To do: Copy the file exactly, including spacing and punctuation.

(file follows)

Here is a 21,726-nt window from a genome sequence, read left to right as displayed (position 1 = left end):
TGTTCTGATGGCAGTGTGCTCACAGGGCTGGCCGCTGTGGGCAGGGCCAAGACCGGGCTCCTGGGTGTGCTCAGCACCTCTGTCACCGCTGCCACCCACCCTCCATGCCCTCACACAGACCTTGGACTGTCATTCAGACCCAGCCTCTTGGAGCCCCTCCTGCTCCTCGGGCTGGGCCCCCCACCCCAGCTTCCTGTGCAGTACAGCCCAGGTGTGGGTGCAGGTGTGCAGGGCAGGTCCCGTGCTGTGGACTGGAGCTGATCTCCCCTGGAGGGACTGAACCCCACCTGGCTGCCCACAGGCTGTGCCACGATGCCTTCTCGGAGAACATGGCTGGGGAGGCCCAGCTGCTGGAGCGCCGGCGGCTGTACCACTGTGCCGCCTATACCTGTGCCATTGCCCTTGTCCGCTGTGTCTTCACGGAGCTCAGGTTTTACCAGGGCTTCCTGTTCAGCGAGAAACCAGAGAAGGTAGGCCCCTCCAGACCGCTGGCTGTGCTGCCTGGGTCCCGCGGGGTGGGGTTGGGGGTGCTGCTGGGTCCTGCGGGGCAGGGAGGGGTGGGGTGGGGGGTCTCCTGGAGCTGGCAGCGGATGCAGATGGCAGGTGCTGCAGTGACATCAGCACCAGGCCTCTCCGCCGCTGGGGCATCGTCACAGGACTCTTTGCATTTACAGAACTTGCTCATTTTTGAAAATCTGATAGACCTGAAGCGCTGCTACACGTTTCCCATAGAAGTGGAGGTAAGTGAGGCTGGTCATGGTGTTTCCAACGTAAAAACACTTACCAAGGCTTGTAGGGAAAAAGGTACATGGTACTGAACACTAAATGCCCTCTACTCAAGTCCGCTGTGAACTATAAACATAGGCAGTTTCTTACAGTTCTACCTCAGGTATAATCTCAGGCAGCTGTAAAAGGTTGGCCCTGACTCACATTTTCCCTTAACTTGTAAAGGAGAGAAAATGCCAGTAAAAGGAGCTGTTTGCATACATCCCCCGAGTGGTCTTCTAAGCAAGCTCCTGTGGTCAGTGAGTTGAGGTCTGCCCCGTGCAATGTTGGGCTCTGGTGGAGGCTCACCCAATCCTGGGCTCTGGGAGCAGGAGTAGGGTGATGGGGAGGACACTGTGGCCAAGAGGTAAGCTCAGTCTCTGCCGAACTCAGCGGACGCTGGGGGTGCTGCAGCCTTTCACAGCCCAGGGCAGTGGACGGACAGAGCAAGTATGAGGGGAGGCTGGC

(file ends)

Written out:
Here is a 21,726-nt window from a genome sequence, read left to right as displayed (position 1 = left end):
TGTTCTGATGGCAGTGTGCTCACAGGGCTGGCCGCTGTGGGCAGGGCCAAGACCGGGCTCCTGGGTGTGCTCAGCACCTCTGTCACCGCTGCCACCCACCCTCCATGCCCTCACACAGACCTTGGACTGTCATTCAGACCCAGCCTCTTGGAGCCCCTCCTGCTCCTCGGGCTGGGCCCCCCACCCCAGCTTCCTGTGCAGTACAGCCCAGGTGTGGGTGCAGGTGTGCAGGGCAGGTCCCGTGCTGTGGACTGGAGCTGATCTCCCCTGGAGGGACTGAACCCCACCTGGCTGCCCACAGGCTGTGCCACGATGCCTTCTCGGAGAACATGGCTGGGGAGGCCCAGCTGCTGGAGCGCCGGCGGCTGTACCACTGTGCCGCCTATACCTGTGCCATTGCCCTTGTCCGCTGTGTCTTCACGGAGCTCAGGTTTTACCAGGGCTTCCTGTTCAGCGAGAAACCAGAGAAGGTAGGCCCCTCCAGACCGCTGGCTGTGCTGCCTGGGTCCCGCGGGGTGGGGTTGGGGGTGCTGCTGGGTCCTGCGGGGCAGGGAGGGGTGGGGTGGGGGGTCTCCTGGAGCTGGCAGCGGATGCAGATGGCAGGTGCTGCAGTGACATCAGCACCAGGCCTCTCCGCCGCTGGGGCATCGTCACAGGACTCTTTGCATTTACAGAACTTGCTCATTTTTGAAAATCTGATAGACCTGAAGCGCTGCTACACGTTTCCCATAGAAGTGGAGGTAAGTGAGGCTGGTCATGGTGTTTCCAACGTAAAAACACTTACCAAGGCTTGTAGGGAAAAAGGTACATGGTACTGAACACTAAATGCCCTCTACTCAAGTCCGCTGTGAACTATAAACATAGGCAGTTTCTTACAGTTCTACCTCAGGTATAATCTCAGGCAGCTGTAAAAGGTTGGCCCTGACTCACATTTTCCCTTAACTTGTAAAGGAGAGAAAATGCCAGTAAAAGGAGCTGTTTGCATACATCCCCCGAGTGGTCTTCTAAGCAAGCTCCTGTGGTCAGTGAGTTGAGGTCTGCCCCGTGCAATGTTGGGCTCTGGTGGAGGCTCACCCAATCCTGGGCTCTGGGAGCAGGAGTAGGGTGATGGGGAGGACACTGTGGCCAAGAGGTAAGCTCAGTCTCTGCCGAACTCAGCGGACGCTGGGGGTGCTGCAGCCTTTCACAGCCCAGGGCAGTGGACGGACAGAGCAAGTATGAGGGGAGGCTGGC